Revealed: How the first homes on the Moon will be created by robotic 3D printers

The European Space Agency may have solved the issue of getting building materials to the distant rock – using what is already there

Adam Withnall
Sunday 09 November 2014 17:26
A mock-up of what multiple pod homes on the Moon would look like, by the European Space Agency
A mock-up of what multiple pod homes on the Moon would look like, by the European Space Agency

Mankind has taken one small step closer to colonising the Moon after the European Space Agency (ESA) revealed its latest plans to provide affordable housing – something we can’t even manage in London.

It’s 45 years since human beings first stepped on the rocky satellite, yet we’re still yet to solve the problem of how to cost-effectively get enough building materials up there to put together permanent – and safe – structures.

Now, thanks to the magic of 3D printing, experts say the first people could be living on the Moon in as little as 40 years.

The ESA’s latest video briefing shows more fleshed-out plans for how robotic 3D printers on wheels would, with a single unit, collect material from the surface of the Moon and convert it into a radiation- and meteor-resistant coating for human accommodation.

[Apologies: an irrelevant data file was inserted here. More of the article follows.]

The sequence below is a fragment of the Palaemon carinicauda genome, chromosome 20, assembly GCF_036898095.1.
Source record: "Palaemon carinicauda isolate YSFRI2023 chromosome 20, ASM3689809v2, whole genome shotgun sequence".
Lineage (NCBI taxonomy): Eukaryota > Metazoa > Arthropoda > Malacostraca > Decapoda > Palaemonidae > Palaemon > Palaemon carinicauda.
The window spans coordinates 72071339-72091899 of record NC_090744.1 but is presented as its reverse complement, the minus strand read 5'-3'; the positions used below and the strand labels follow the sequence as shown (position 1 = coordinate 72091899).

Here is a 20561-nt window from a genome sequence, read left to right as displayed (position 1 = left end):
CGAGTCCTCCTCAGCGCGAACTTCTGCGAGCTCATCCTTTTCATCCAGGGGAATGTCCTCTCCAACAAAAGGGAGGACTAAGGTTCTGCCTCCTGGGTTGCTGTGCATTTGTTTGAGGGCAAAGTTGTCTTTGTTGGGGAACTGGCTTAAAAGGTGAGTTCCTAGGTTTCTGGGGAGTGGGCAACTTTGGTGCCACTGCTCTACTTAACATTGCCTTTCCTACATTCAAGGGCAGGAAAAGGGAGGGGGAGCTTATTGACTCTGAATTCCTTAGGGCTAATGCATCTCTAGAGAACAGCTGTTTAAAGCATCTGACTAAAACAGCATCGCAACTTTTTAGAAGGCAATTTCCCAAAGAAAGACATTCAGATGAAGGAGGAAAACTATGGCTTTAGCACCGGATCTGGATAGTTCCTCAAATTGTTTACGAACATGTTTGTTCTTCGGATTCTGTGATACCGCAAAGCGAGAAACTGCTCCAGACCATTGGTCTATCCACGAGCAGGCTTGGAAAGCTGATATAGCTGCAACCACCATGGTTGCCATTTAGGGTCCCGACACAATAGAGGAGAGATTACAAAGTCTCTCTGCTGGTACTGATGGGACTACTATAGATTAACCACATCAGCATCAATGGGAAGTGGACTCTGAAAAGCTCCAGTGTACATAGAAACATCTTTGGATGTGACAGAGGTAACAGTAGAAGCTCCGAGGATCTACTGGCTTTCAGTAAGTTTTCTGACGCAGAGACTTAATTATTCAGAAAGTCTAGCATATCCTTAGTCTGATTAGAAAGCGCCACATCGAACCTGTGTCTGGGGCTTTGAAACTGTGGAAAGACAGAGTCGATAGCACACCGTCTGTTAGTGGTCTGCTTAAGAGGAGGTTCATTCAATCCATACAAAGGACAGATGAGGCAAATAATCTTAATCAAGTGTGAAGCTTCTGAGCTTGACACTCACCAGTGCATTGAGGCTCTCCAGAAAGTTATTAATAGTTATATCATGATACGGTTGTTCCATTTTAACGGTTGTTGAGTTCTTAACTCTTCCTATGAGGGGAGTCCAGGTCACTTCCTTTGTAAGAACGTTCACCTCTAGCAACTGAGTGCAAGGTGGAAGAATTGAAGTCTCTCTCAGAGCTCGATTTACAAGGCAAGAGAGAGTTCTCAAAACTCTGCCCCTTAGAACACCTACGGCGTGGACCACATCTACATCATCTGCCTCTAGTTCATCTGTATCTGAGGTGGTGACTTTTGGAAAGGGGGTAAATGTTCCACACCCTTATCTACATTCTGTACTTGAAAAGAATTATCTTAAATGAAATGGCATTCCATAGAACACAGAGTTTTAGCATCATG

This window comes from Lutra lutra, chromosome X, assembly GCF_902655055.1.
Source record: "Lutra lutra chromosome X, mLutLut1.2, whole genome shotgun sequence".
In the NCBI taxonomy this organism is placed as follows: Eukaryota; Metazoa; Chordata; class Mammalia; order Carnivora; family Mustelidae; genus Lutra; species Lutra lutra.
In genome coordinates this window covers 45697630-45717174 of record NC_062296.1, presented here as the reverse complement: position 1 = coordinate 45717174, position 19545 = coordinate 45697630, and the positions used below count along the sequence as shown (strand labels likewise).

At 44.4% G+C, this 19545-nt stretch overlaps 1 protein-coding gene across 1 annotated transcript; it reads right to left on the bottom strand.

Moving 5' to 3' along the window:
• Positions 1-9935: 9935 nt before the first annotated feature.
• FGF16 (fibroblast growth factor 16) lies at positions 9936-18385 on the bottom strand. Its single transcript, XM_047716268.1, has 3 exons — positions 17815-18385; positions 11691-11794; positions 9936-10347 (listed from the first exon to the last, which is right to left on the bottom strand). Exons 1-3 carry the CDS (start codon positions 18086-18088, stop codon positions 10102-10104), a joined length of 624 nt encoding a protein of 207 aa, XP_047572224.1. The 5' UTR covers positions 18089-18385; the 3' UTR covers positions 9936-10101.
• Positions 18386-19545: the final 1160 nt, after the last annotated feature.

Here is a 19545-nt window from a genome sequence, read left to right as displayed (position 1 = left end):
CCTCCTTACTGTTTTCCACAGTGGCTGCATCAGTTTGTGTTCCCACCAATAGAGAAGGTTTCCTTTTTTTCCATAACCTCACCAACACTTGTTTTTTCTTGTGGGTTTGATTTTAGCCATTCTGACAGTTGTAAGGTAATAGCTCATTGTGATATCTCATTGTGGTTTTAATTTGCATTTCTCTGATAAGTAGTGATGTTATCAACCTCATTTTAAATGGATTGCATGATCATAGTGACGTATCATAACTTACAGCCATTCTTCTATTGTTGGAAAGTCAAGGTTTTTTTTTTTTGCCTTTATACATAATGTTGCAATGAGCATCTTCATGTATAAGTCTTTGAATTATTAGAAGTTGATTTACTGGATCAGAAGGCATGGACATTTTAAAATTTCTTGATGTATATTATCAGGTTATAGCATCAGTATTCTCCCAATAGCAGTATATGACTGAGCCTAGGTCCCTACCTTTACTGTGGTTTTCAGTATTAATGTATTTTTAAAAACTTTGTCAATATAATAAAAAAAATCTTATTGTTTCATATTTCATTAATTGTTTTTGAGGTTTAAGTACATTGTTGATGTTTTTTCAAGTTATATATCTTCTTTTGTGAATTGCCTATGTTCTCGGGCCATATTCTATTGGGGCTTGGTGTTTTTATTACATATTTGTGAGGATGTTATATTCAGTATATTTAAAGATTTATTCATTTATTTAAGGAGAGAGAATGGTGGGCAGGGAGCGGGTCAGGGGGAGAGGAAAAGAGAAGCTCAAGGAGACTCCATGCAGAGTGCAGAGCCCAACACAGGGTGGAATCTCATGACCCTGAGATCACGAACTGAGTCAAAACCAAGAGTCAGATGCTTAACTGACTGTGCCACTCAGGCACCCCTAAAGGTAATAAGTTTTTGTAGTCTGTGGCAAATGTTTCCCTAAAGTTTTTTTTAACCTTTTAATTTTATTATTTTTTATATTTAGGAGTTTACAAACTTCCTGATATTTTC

It is a while since the ESA set out its idea for transporting self-contained pod-like homes to the distant rock using individual rockets. Multiple pods would eventually link together to form larger “terraces” of structures, each with its own airlock and technical support module.

But the new release shows how “regolith”, the dusty material that coats the surface of the Moon, could be harnessed to coat the inflatable domes that would otherwise be vulnerable to the harsh off-Earth elements.

The research has been carried out by the ESA with the help of architects Foster + Partners, who said that as with all Moon colonisation plans the 3D printing scheme was still on the drawing board.

But Scott Hovland, from ESA’s human spaceflight team, said: “3D printing offers a potential means of facilitating lunar settlement with reduced logistics from Earth.”

Xavier De Kestelier, from the specialist modelling team at Foster + Partners, said: “As a practice, we are used to designing for extreme climates on Earth and exploiting the environmental benefits of using local, sustainable materials. Our lunar habitation follows a similar logic.”

Join our new commenting forum

Join thought-provoking conversations, follow other Independent readers and see their replies

View comments